This is one of those movies that occupies a particularly nostalgic piece of my heart, as do the two sequels. It was one of those films that my best mates and I all watched and watched again, not as quoted as movies like Troy or Gladiator but still formative. On the one hand the characters in this film are the epitome of cool. Even the losers in the group – the Malloy brothers (Casey Affleck and Scott Caan), Livingstone (Eddie Jemison) and Linus (Matt Damon) – have their own sense of style and intelligence that they own. For all their quirks and bad accents (I don’t care Don Cheadle, I love Basher anyway) these people are the best at what they do. Proper villains. And you love them for it. Even Terry Benedict, the antagonist of the piece, is fucking awesome. He’s got this soft monotone, constantly cool and calm even when the shit is hitting the fan and he’s obviously seething with rage. Andy Garcia is a bad-arse. Not necessarily a great antagonist – he doesn’t seem to hinder Danny and Rusty’s plans at all – but a great character.

More importantly is the relationship between the characters. There’s a bond between them all that is just a joy to watch. Squad goals and all that. Y’see Danny and Rusty don’t finish each other’s sentences, they answer them. Knowing someone so well you can talk to someone without needing to talk? That’s a friendship right there. As it is with all the others. The Malloy brothers, constantly irritating each other yet still obviously close remind me of two of my other mates. Livingstone is that guy or gal that everyone else is constantly trying to push out of their comfort zone, watching from a distance, knowing they’ll do it but never being quite sure. Same with Linus, though they’re less sure and are planning on telling him everything he did wrong in as loving a way as is possible after their massive fuck-up. Not sure who the Amazing Yen (Shaobo Qin) is in my circle of friends. Wait, yeah I do. Don’t worry, you don’t know him. Someone who’ll occasionally voice an opinion and only one other person will have any idea what he’s saying. Shit, that might actually be me as well. Then there’s Frank C (Bernie Mac), a good guy who’s able to turn a discussion about moisturiser into a threat with a firm handshake. Quietly confident, but also the guy who knows what everyone else is up to.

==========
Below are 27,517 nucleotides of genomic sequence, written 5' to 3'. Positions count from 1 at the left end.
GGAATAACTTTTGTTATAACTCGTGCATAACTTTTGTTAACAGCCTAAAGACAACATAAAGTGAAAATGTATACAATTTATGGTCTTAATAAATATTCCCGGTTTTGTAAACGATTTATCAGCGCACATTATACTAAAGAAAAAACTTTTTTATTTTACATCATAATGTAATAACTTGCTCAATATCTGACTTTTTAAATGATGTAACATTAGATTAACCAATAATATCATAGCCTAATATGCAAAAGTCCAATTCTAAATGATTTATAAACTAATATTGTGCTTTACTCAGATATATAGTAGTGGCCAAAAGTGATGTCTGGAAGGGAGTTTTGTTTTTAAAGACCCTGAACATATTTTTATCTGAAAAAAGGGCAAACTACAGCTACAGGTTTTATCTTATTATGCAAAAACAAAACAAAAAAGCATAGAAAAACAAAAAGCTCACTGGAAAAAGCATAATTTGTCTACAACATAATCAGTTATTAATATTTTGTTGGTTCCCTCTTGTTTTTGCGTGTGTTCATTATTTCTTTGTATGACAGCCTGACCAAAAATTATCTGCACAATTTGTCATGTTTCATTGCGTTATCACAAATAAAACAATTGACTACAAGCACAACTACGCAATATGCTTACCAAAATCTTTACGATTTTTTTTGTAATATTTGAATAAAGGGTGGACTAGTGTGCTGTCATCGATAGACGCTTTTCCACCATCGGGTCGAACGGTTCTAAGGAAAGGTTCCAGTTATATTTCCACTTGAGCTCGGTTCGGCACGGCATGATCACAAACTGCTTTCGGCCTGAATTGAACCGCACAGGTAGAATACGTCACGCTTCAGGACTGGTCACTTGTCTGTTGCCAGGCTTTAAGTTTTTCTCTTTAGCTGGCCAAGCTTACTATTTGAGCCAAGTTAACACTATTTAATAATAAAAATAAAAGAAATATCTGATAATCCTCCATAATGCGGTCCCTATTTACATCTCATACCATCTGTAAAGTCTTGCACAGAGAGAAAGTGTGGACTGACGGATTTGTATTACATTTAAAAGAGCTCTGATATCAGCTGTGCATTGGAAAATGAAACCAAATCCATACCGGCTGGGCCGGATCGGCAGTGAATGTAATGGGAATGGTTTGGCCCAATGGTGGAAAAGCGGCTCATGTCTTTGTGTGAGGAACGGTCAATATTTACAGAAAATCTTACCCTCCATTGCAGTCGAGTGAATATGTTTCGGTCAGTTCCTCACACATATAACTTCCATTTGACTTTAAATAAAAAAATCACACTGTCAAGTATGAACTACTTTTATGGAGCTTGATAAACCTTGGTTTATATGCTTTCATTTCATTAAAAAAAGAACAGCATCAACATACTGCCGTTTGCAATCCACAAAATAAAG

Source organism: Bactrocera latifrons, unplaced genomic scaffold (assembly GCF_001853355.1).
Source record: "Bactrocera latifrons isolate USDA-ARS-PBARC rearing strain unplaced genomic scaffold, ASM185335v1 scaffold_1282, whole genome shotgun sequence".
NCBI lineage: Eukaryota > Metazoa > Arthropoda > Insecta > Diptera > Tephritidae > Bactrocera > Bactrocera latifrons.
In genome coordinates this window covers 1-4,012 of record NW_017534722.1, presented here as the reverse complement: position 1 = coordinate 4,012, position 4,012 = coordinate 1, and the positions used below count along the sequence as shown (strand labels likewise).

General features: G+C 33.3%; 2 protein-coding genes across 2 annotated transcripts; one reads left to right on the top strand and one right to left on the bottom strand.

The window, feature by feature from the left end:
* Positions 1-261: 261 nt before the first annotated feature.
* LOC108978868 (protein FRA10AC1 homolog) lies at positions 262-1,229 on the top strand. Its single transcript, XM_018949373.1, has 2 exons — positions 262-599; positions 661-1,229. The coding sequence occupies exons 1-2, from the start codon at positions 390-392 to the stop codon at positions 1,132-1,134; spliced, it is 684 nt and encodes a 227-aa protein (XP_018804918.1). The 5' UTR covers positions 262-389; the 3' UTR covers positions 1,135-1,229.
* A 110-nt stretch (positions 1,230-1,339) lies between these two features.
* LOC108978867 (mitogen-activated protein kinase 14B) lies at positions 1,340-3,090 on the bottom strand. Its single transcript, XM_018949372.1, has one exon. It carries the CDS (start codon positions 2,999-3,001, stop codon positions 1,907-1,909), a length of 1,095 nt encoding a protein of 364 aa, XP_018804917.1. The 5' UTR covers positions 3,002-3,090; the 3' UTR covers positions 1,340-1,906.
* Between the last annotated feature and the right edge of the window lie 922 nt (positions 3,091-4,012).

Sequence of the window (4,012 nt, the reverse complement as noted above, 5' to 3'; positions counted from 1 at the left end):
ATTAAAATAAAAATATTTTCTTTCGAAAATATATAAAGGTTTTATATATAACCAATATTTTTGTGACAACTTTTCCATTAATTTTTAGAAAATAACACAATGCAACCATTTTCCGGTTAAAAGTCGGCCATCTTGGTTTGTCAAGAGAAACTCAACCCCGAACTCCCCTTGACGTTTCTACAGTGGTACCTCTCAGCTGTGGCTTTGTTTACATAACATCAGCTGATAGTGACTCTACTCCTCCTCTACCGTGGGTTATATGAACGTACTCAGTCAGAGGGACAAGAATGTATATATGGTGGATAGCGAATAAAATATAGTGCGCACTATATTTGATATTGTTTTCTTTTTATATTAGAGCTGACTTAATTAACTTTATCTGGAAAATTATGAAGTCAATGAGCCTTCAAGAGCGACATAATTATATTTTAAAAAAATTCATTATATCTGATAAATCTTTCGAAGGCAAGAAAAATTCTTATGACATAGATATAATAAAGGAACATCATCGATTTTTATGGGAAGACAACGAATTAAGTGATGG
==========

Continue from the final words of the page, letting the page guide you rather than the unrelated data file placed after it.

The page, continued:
I love this film.

It’s funny how it’s overtaken the memory of the original, y’know? I mean, this sort of happened at the same time as a couple of other remakes from the sixties like The Italian Job and Get Carter. I actually don’t mind the remakes all that much, genuinely enjoyed The Italian Job, but it doesn’t change the fact that they’re remakes. The originals are still the classics in everyone’s minds, while the remakes were just throwaways. That could be because of Michael Caine. It’s probably because of Michael Caine. Doesn’t change the fact that Ocean’s Eleven surpassed Ocean’s 11 in the cultural mindset. I bet there are kids right now who have no idea that there even was a 1960s original. I bet there are grown-arse adults who have no idea. And I don’t mind. ‘Cause I love this film.